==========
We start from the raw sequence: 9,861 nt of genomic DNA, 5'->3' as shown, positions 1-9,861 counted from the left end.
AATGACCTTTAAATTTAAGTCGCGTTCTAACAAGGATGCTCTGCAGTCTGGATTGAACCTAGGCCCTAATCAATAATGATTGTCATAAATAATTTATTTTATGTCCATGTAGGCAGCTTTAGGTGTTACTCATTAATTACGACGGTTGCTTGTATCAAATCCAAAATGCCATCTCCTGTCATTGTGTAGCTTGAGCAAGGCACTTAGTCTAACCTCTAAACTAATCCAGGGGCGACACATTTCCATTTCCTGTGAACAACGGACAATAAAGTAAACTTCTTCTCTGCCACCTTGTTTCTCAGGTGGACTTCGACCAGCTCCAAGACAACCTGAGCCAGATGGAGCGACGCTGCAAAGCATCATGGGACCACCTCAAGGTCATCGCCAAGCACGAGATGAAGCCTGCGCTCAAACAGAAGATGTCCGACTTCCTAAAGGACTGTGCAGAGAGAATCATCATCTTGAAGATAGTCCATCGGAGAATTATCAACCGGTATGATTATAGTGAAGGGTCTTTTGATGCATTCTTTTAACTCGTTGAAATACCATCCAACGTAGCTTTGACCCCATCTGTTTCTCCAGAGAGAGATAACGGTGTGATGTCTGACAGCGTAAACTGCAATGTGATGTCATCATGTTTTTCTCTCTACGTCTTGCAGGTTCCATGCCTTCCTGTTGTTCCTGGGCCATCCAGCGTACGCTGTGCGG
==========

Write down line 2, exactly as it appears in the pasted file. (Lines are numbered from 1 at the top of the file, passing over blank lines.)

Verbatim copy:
AATGACCTTTAAATTTAAGTCGCGTTCTAACAAGGATGCTCTGCAGTCTGGATTGAACCTAGGCCCTAATCAATAATGATTGTCATAAATAATTTATTTTATGTCCATGTAGGCAGCTTTAGGTGTTACTCATTAATTACGACGGTTGCTTGTATCAAATCCAAAATGCCATCTCCTGTCATTGTGTAGCTTGAGCAAGGCACTTAGTCTAACCTCTAAACTAATCCAGGGGCGACACATTTCCATTTCCTGTGAACAACGGACAATAAAGTAAACTTCTTCTCTGCCACCTTGTTTCTCAGGTGGACTTCGACCAGCTCCAAGACAACCTGAGCCAGATGGAGCGACGCTGCAAAGCATCATGGGACCACCTCAAGGTCATCGCCAAGCACGAGATGAAGCCTGCGCTCAAACAGAAGATGTCCGACTTCCTAAAGGACTGTGCAGAGAGAATCATCATCTTGAAGATAGTCCATCGGAGAATTATCAACCGGTATGATTATAGTGAAGGGTCTTTTGATGCATTCTTTTAACTCGTTGAAATACCATCCAACGTAGCTTTGACCCCATCTGTTTCTCCAGAGAGAGATAACGGTGTGATGTCTGACAGCGTAAACTGCAATGTGATGTCATCATGTTTTTCTCTCTACGTCTTGCAGGTTCCATGCCTTCCTGTTGTTCCTGGGCCATCCAGCGTACGCTGTGCGG